Neil Young, live on Labour Day

by Sarah Barnett / 25 October, 2008


The Secret Life of Tribute Bands, Radio New Zealand National, 4.10pm.

Watching a tribute band such as the Fab Faux is the only way Beatles fans can see their favourites in a, sort of, live form. Now every band, especially Abba, seems to have its own mini me. Kirsten Johnstone meets members of local acts to discuss the challenges and rewards of filling the boots of the greats.


Auckland Writers and Readers Week 2008, Radio New Zealand National, 4.07pm.

A foodie natter this afternoon, with Alexa Johnston, Helen Leach and Ray McVinnie. Johnston's mouthwatering Ladies, a Plate is a nostalgic trip to the kitchen of some kind of übergrandma, all Louise cake and lamingtons; Leach's The Pavlova Story is the definitive work on our national dessert. The two writers join chef and food writer McVinnie to look at favourite dishes that have graced our tables and filled our baking tins.

Radio New Zealand Election Special, Radio New Zealand National, 5.10pm.

Kim Hill and Kathryn Ryan present the fourth debate in the series, looking at "our place in the world".


Maggie Barry on Heroes, Radio New Zealand National, 9.06am.

A blessedly politicsfree three hours for Labour Day morning. Maggie Barry reflects, with experts, on New Zealand's heroes. With Kiwi music, comedy and interviews with one or two of the nominees, Barry also ponders the qualities we most value today.

Matinee Idle, Radio New Zealand National, 1.06pm.

Neil Young has admitted he never really felt safe during the Crosby, Stills, Nash & Young Freedom of Speech US tour in 2006. He told Rolling Stone he was "a nervous wreck by the end of that thing ... We had to deal with death threats and bombsniffing dogs the whole time." He should have no such worries when he travels here for the Big Day Out in January - once he gets past the fruitsniffing beagles at Customs, the local crowd is likely to enjoy numbers like Let's Impeach the President. This afternoon, Phil O'Brien and Simon Morris present tracks from the 2006 tour, a mix of classic CSN&Y folk rock and recent, angry, antiwar sounds.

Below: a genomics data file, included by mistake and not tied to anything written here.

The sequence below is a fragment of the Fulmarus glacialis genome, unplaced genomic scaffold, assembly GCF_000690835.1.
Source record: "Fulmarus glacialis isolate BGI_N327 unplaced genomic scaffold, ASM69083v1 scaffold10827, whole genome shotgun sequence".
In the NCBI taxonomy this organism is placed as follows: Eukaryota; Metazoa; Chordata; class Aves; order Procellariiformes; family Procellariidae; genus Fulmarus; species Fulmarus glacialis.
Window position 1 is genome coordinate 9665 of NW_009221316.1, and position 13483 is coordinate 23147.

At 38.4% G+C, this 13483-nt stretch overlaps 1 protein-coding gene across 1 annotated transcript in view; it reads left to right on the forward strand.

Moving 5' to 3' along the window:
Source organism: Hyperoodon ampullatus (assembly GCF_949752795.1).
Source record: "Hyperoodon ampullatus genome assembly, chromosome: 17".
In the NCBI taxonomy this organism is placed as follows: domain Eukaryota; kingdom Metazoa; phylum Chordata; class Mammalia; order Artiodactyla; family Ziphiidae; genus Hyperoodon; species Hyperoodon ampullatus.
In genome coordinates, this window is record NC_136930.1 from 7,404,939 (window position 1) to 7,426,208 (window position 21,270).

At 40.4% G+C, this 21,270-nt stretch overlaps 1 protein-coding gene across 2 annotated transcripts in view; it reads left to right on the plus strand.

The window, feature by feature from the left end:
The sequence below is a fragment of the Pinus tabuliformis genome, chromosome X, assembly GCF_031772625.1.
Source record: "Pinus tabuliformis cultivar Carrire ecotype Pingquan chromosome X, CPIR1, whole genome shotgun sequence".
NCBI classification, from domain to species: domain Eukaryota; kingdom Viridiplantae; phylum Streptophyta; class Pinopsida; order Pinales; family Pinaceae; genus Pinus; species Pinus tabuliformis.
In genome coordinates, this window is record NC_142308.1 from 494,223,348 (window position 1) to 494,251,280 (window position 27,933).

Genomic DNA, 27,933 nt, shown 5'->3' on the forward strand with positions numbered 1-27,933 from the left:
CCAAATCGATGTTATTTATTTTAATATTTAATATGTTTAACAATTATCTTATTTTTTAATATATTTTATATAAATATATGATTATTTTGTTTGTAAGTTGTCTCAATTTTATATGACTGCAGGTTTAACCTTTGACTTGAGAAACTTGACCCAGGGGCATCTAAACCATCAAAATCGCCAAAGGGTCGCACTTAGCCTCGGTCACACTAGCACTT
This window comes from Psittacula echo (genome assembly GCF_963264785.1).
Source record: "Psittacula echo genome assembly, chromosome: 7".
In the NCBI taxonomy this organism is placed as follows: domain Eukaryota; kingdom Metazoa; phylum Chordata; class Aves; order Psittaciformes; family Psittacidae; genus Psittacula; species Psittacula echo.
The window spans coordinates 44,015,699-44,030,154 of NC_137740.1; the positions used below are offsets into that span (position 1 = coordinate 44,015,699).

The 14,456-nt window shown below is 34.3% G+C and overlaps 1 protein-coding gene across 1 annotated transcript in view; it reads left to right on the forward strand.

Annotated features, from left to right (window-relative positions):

Music Alive, Radio New Zealand Concert, 8.00pm.

A couple of Christchurch's greatest cultural exports returned home in August to share the spotlight: Baritone Teddy Tahu Rhodes and tenor Simon O'Neill took time out from their glitzy schedules for an evening singing opera favourites for the Southern Opera: Opera with the Stars event. With sopranos Suzanne Prain and Dorothee Jansen, and the Christchurch Symphony, they sing excerpts from Tosca, La Bohème, Turandot and Otello, with highlights from Bizet's Carmen.


Demo of the Week, Munt FM, 8.45am.

If you can hear it on a commercial station, Munt FM won't play it. In fact, the student radio station for Massey University's Wellington campus reckons it's probably the only station to play all demos and samples sent to them "at least once". So start sending! The Munt crew spin their favourites every Tuesday and Thursday morning about 8.45; listen at, or if you're in the vicinity, tune in to 88.5.


Nine to Noon, Radio New Zealand National, 10.06am.

When your father and grandfather were Navy pilots, the only way up is into space. And that's precisely where former Nasa astronaut Wendy B Lawrence went, in 1995 becoming the first American woman in space and, in 2005, flying on the first shuttle mission after the Challenger disaster. This is after a masters degree from MIT and clocking up more than 1500 hours flying US Navy helicopters. She talks to Kathryn Ryan today.

The Sydney Symphony Rachmaninov Festival, Radio New Zealand Concert, 8.00pm.

Japanese pianist Kazune Shimizu joins the Sydney Symphony for Rachmaninov's Fourth Piano Concerto, a work that took the composer more than a decade to come to grips with after he emigrated to the US in 1918.


Music Alive, Radio New Zealand Concert, 8.00pm.

"A model concert" was how William Dart described this performance by two of New Zealand's leading musicians last October. "Cellist Ashley Brown and pianist Michael Houstoun," he continued, "are musicians of unimpeachable artistry and it was inspiring to experience them in tandem ... playing Beethoven and Brahms sonatas."

Womad Taranaki 2008, Radio New Zealand National, 11.06pm.

Burkina Faso act Farafina were founded in 1978, using traditional instruments to work in contemporary musical styles. They've released five albums and played at Nelson Mandela's birthday concert this year. They've sexed it up a bit, adding a female vocalist, and were one of the most fascinating acts at Womad.

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